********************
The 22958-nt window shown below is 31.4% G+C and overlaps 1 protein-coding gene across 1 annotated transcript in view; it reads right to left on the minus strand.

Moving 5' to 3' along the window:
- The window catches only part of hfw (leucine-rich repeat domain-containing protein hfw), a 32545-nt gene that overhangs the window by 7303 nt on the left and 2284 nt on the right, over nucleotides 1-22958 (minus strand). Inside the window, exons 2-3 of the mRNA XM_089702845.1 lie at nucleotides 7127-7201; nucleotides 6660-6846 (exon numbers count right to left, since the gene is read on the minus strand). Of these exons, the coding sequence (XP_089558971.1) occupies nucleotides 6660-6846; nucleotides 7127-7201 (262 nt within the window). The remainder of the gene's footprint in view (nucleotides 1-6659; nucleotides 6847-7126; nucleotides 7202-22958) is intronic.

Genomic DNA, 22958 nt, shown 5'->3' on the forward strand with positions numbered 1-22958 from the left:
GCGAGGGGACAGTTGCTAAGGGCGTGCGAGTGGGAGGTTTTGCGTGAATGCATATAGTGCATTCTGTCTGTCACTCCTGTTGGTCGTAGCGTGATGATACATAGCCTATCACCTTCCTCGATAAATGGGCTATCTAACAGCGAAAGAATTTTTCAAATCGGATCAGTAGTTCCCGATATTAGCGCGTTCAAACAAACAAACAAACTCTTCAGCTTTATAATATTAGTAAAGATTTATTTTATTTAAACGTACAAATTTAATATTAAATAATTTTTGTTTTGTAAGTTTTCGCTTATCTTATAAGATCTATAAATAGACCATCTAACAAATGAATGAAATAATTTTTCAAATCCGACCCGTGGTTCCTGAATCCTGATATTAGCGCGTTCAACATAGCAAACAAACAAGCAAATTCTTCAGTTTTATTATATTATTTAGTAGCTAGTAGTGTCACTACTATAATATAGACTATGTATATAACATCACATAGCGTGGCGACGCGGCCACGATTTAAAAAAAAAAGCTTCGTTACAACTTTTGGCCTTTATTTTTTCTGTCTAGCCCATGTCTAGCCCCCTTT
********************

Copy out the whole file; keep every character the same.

The 22958-nt window shown below is 31.4% G+C and overlaps 1 protein-coding gene across 1 annotated transcript in view; it reads right to left on the minus strand.

Moving 5' to 3' along the window:
- The window catches only part of hfw (leucine-rich repeat domain-containing protein hfw), a 32545-nt gene that overhangs the window by 7303 nt on the left and 2284 nt on the right, over nucleotides 1-22958 (minus strand). Inside the window, exons 2-3 of the mRNA XM_089702845.1 lie at nucleotides 7127-7201; nucleotides 6660-6846 (exon numbers count right to left, since the gene is read on the minus strand). Of these exons, the coding sequence (XP_089558971.1) occupies nucleotides 6660-6846; nucleotides 7127-7201 (262 nt within the window). The remainder of the gene's footprint in view (nucleotides 1-6659; nucleotides 6847-7126; nucleotides 7202-22958) is intronic.

Genomic DNA, 22958 nt, shown 5'->3' on the forward strand with positions numbered 1-22958 from the left:
GCGAGGGGACAGTTGCTAAGGGCGTGCGAGTGGGAGGTTTTGCGTGAATGCATATAGTGCATTCTGTCTGTCACTCCTGTTGGTCGTAGCGTGATGATACATAGCCTATCACCTTCCTCGATAAATGGGCTATCTAACAGCGAAAGAATTTTTCAAATCGGATCAGTAGTTCCCGATATTAGCGCGTTCAAACAAACAAACAAACTCTTCAGCTTTATAATATTAGTAAAGATTTATTTTATTTAAACGTACAAATTTAATATTAAATAATTTTTGTTTTGTAAGTTTTCGCTTATCTTATAAGATCTATAAATAGACCATCTAACAAATGAATGAAATAATTTTTCAAATCCGACCCGTGGTTCCTGAATCCTGATATTAGCGCGTTCAACATAGCAAACAAACAAGCAAATTCTTCAGTTTTATTATATTATTTAGTAGCTAGTAGTGTCACTACTATAATATAGACTATGTATATAACATCACATAGCGTGGCGACGCGGCCACGATTTAAAAAAAAAAGCTTCGTTACAACTTTTGGCCTTTATTTTTTCTGTCTAGCCCATGTCTAGCCCCCTTT